Unsurprisingly, the demand for information security engineers and cloud engineers is high and rising. But even at organizations with unlimited budgets, there's a key reason that it doesn’t make sense to keep scaling security headcount: the responsibility for securing the cloud does not rest solely on the IT security team.

Sharing security responsibilities

When developers build applications in the cloud, they’re also building the infrastructure for those applications, rather than buying a pile of infrastructure and shoving apps into it. Cloud infrastructure is built with code, which means developers own the process. In other words, security is now a shared responsibility — not just between an enterprise and its cloud providers, but also within the organization. Cloud engineers are increasingly taking ownership over the security of their cloud environment.

This is an opportunity for security teams. The security team can now serve as domain experts, empowering developers with tooling based on the right policies to check security pre-deployment. This will speed up development and decrease the number of misconfigurations in the cloud environment. Security teams can do this by using policy as code (PaC) at the development phase, in the continuous integration/continuous delivery (CI/CD) pipeline, and at runtime.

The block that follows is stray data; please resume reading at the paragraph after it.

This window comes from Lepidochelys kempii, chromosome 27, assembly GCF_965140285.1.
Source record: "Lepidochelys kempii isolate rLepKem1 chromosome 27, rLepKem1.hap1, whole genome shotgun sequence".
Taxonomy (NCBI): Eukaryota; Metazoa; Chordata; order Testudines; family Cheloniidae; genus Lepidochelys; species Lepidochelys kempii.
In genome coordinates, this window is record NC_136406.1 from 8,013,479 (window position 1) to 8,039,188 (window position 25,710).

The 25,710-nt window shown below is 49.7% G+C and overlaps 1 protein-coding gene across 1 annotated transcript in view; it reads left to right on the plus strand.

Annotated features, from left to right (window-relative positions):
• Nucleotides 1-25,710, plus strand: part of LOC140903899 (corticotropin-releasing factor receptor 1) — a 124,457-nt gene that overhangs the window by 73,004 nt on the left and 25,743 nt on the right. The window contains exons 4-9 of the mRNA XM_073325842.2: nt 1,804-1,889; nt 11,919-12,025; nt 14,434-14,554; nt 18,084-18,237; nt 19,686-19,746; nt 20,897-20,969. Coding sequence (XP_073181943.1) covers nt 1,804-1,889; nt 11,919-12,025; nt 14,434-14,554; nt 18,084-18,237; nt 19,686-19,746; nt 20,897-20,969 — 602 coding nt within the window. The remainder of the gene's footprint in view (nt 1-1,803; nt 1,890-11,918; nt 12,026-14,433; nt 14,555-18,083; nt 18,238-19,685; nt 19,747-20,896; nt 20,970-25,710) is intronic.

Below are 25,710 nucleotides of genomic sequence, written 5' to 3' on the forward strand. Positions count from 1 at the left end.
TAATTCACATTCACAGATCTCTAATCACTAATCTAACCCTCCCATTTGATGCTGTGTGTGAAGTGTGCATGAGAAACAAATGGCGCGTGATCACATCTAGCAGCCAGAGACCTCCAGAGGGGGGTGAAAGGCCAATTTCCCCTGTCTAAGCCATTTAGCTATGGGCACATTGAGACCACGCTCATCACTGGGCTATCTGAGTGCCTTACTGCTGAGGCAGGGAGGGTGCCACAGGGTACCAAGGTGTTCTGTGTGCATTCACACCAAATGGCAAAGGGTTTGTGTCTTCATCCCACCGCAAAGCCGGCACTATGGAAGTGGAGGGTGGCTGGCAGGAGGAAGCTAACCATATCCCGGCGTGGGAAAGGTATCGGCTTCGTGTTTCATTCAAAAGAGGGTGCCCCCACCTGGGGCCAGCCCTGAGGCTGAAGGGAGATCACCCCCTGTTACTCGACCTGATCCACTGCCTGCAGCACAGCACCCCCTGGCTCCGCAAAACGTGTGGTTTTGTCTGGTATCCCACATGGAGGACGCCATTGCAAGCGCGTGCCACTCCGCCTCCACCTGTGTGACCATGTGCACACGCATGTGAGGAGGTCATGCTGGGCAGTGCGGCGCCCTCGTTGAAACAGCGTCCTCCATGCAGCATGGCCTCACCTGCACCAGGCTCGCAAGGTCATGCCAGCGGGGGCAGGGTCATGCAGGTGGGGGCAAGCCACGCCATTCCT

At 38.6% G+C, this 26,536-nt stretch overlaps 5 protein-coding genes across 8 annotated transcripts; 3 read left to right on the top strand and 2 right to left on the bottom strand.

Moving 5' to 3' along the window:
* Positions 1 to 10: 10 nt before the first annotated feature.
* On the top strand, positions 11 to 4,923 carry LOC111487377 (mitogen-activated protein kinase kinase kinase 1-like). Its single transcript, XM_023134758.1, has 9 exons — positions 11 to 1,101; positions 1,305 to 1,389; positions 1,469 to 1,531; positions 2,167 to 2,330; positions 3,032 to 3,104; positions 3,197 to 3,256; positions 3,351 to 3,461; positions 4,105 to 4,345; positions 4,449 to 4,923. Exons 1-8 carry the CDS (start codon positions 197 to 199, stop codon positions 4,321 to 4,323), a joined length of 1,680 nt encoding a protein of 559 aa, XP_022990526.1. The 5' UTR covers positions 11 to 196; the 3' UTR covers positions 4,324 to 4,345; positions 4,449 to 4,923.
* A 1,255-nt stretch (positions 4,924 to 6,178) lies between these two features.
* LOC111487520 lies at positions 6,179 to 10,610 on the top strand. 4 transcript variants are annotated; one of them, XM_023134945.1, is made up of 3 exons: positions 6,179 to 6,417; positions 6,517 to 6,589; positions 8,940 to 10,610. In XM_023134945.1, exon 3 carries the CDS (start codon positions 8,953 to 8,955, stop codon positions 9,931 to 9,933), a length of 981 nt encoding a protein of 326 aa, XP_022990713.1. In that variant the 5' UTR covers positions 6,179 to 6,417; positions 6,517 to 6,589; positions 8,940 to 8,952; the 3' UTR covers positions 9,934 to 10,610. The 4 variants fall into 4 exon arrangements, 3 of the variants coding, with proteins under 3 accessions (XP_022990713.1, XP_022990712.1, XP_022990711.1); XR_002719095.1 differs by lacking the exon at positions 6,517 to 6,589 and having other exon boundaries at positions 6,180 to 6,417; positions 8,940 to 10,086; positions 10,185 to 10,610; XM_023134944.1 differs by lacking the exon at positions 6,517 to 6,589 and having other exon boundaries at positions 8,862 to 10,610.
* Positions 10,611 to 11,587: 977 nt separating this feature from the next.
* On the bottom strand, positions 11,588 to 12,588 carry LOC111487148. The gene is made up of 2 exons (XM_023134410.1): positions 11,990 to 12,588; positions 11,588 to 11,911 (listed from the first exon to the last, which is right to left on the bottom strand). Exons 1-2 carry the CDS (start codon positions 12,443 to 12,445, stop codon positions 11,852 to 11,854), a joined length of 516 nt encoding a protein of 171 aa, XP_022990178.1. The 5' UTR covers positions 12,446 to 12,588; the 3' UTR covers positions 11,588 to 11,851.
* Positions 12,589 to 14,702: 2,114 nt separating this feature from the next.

What is policy as code?

Policy as code enables security teams to express security and compliance rules in a programming language that an application can use to check the correctness of configurations. No manual intervention is required. The application automatically checks other code and running environments for misconfigurations and other unwanted conditions. This empowers all cloud stakeholders to operate securely, without disagreement over rules and how they should be applied within the software development life cycle (SDLC).